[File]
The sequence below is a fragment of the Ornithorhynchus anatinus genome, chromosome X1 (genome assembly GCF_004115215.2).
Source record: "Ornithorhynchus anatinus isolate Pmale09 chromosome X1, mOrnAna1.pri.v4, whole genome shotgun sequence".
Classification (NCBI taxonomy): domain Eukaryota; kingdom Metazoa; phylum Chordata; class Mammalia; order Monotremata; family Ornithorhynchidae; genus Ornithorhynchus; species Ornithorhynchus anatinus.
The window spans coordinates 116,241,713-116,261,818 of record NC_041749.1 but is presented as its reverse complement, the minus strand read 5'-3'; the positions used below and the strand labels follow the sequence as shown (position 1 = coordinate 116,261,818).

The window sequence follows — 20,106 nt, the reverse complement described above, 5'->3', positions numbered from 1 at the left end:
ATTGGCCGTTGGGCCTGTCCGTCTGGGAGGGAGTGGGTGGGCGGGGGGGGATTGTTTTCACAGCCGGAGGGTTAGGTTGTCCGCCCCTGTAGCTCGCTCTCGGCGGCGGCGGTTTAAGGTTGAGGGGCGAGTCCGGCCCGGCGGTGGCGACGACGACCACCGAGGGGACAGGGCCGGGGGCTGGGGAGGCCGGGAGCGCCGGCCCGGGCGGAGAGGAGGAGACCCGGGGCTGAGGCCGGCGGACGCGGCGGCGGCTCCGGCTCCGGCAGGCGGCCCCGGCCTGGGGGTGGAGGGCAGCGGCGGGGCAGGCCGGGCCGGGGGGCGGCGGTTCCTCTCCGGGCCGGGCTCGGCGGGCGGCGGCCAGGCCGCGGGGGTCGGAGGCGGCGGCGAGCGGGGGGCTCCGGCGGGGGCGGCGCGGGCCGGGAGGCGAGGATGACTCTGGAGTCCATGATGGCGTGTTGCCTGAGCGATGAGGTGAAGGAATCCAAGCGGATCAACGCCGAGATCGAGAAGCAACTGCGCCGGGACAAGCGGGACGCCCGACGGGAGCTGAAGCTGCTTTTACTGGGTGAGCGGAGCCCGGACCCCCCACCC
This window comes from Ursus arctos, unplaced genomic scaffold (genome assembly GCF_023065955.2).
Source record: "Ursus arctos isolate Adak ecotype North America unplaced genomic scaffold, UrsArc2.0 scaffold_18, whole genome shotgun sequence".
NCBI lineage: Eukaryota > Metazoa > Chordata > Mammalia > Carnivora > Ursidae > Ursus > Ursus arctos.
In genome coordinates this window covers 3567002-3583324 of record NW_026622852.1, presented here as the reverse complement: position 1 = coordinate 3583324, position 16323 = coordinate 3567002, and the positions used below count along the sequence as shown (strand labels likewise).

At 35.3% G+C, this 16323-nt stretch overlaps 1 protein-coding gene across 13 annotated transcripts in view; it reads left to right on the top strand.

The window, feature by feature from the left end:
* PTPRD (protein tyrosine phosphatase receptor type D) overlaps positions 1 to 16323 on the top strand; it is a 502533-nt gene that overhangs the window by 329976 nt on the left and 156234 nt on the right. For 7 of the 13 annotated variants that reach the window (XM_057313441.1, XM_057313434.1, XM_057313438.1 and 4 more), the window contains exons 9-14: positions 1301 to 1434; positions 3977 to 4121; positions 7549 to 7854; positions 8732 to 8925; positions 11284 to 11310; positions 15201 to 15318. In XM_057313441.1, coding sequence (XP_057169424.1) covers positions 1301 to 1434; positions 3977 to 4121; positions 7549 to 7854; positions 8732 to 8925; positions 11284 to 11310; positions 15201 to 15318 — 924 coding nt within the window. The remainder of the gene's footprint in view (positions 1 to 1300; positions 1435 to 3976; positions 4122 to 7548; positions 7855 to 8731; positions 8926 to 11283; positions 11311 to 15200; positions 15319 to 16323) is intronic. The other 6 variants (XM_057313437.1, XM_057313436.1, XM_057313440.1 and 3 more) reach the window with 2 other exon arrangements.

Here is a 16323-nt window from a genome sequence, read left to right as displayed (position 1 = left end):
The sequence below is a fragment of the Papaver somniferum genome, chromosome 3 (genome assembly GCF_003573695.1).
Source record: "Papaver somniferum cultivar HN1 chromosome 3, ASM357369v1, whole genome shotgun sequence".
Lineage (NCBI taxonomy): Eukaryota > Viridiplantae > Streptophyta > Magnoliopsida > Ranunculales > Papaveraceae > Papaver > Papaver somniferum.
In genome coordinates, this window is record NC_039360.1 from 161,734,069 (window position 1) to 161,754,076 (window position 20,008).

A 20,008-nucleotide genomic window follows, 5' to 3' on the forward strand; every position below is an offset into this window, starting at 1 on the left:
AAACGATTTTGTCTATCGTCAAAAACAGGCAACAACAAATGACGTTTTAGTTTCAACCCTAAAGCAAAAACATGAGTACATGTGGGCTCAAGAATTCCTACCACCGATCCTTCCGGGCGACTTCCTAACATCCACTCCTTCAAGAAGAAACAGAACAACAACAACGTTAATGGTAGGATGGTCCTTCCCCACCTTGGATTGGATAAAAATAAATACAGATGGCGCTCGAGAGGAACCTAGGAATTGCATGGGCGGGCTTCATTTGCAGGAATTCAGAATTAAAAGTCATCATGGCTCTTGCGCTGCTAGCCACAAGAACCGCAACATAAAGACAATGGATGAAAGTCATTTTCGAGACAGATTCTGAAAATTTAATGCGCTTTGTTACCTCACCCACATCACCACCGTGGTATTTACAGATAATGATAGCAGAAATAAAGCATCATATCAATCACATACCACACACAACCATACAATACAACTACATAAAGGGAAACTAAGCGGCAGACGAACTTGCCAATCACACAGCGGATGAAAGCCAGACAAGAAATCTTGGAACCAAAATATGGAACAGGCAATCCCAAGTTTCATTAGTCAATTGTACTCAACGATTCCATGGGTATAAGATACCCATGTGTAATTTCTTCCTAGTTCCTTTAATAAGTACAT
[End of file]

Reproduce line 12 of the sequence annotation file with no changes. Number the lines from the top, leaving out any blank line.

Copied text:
The window, feature by feature from the left end: